CARSON CITY — Jon Bauman, better known as Bowzer of Sha Na Na, took his quest to bring a bit of truth and honesty to oldies musical acts to the Assembly on Monday, asking lawmakers to pass a bill requiring groups to disclose if they have no real connection with a famous name.
Bauman, who now performs as Bowzer’s Rock ‘N Roll Party, testified in support of Senate Bill 53, called the “Truth in Music” bill.
The Assembly Commerce and Labor Committee heard testimony in favor of the bill but took no immediate action. The measure has already passed the Senate.
No one spoke in opposition.
Bauman called the inappropriate use of the names of famous acts from the 1950s and 1960s, including the Coasters, Platters and Drifters, a form of identity theft.
The bill would make it a deceptive trade practice for groups with no original members to pass themselves off as the famous groups unless they had the legal right to do so. Groups performing under a famous name would have to have at least one original member of the group, barring some other legitimate legal claim to the name.
The legislation would allow a performance violating the requirements to be shut down ahead of time, Bauman said.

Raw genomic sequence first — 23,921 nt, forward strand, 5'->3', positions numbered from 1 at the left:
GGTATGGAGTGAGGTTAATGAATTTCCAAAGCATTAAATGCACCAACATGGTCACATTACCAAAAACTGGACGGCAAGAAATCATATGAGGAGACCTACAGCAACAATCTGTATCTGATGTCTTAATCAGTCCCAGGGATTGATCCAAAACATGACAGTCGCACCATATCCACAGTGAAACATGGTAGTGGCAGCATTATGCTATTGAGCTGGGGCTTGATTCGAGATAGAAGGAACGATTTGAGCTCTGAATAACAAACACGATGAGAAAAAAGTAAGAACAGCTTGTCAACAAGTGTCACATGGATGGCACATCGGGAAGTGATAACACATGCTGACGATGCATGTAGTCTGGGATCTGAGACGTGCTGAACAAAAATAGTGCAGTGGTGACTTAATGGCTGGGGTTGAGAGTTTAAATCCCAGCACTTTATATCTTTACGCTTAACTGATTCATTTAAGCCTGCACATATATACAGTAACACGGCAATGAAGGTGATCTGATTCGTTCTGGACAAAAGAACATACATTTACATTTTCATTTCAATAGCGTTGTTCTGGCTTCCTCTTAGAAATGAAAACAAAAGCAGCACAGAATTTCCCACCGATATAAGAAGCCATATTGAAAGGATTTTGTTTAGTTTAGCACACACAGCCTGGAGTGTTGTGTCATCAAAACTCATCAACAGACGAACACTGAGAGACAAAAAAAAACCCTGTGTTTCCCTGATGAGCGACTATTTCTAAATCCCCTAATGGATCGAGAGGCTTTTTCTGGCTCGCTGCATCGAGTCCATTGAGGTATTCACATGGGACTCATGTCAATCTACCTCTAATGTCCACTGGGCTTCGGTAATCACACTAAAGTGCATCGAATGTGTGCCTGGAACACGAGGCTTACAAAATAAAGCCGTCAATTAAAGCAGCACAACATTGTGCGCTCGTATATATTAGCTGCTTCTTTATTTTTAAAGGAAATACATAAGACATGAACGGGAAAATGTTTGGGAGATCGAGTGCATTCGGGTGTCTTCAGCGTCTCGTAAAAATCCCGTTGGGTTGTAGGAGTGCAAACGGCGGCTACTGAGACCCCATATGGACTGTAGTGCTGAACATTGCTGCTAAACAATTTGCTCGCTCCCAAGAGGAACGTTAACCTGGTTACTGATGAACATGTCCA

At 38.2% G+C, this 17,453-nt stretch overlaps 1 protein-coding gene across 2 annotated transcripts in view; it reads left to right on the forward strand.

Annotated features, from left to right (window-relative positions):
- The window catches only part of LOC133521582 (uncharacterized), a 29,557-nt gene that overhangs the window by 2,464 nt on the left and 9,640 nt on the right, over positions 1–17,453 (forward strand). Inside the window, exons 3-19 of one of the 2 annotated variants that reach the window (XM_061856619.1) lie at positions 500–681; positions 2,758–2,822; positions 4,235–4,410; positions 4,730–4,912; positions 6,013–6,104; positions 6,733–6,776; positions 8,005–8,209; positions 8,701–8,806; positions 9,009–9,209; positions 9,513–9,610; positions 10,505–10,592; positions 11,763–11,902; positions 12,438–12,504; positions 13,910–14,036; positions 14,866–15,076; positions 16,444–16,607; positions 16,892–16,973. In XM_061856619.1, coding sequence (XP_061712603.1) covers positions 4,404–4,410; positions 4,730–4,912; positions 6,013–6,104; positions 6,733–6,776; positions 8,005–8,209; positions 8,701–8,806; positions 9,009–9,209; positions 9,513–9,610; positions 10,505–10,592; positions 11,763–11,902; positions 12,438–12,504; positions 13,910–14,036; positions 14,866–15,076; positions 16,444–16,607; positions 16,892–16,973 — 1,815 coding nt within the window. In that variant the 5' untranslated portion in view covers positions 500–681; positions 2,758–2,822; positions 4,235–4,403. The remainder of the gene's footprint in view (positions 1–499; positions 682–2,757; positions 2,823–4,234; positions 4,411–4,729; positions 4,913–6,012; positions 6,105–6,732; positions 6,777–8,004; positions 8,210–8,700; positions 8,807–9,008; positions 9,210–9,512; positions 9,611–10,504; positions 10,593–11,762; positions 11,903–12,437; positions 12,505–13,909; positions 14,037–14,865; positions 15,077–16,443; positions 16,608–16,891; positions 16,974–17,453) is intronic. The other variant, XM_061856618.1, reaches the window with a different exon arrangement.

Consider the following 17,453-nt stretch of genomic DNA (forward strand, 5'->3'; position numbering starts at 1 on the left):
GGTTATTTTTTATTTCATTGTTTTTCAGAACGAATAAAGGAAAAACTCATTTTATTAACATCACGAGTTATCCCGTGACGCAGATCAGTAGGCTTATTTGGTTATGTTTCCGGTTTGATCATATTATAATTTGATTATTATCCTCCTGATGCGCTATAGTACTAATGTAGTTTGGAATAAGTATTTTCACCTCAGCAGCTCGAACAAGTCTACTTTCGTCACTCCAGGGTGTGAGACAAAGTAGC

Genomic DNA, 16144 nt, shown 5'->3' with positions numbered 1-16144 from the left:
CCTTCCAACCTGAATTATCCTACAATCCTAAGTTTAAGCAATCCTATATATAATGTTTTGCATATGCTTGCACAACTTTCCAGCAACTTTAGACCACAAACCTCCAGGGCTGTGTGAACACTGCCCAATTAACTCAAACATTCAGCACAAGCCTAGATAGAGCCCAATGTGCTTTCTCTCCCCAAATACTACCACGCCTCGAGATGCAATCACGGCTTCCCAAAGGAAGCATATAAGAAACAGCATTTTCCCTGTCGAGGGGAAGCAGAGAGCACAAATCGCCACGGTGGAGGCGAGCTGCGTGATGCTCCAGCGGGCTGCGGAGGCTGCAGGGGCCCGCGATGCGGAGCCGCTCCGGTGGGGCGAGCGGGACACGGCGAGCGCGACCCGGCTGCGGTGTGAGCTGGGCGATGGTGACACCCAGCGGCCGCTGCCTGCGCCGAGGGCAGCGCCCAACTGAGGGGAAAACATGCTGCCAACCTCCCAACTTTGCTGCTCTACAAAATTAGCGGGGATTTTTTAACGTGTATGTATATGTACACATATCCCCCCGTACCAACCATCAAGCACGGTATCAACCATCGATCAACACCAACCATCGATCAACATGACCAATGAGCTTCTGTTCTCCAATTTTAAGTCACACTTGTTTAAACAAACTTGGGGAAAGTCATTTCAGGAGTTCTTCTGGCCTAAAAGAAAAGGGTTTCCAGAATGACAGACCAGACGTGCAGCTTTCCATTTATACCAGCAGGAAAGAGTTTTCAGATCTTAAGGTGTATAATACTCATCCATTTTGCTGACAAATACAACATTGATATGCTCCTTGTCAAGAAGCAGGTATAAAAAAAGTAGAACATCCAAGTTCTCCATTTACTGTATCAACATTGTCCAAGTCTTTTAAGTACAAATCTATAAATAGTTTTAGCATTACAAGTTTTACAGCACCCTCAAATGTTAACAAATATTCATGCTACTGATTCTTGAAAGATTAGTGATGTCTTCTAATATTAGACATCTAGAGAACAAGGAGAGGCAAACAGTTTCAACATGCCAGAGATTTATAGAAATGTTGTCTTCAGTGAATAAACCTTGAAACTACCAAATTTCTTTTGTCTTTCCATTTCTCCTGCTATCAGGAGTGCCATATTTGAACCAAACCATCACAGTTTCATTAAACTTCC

He was joined in the capital by Sonny Turner, a member of the Platters, in asking for the legislation.
The bill is intended to both protect consumers, who may not know they are buying tickets to a fake 1950s group performance, as well as artists who only have their history as performers to rely on to make a living, Bauman said.
“It protects the consumer and it serves the purpose of creating a fair and level playing field for the authentic artist,” he said.
Bauman has been traveling around the country pushing similar bills in other states as chairman of the Truth in Music Committee of the Vocal Group Hall of Fame. Several states have adopted versions of the law.
Turner said imposter groups have caused financial harm to performers.
“We, as a group of entertainers, are not interested in putting our fellow entertainers out of work as they’ve done us,” he said. “But it is important that the consumer understand and know when they put their money down to see a show they are seeing the actual performer.”
Turner modified a line of the famous Platters song, “Only You,” when he sang to the panel: “Only you, can pass this bill for us.”
Also testifying from Las Vegas was 1950s music fan Donald Riggio, who said his love for the music has caused him to support the legislation.
“I take it has a personal affront to have these fakers heaped upon me and the other members of a sometimes unsuspecting audience without calling them what they are, a tribute band or review,” he said.
The bill was introduced by Sens. Joe Heck, R-Henderson, and Steven Horsford, D-Las Vegas, on behalf of the performers.2007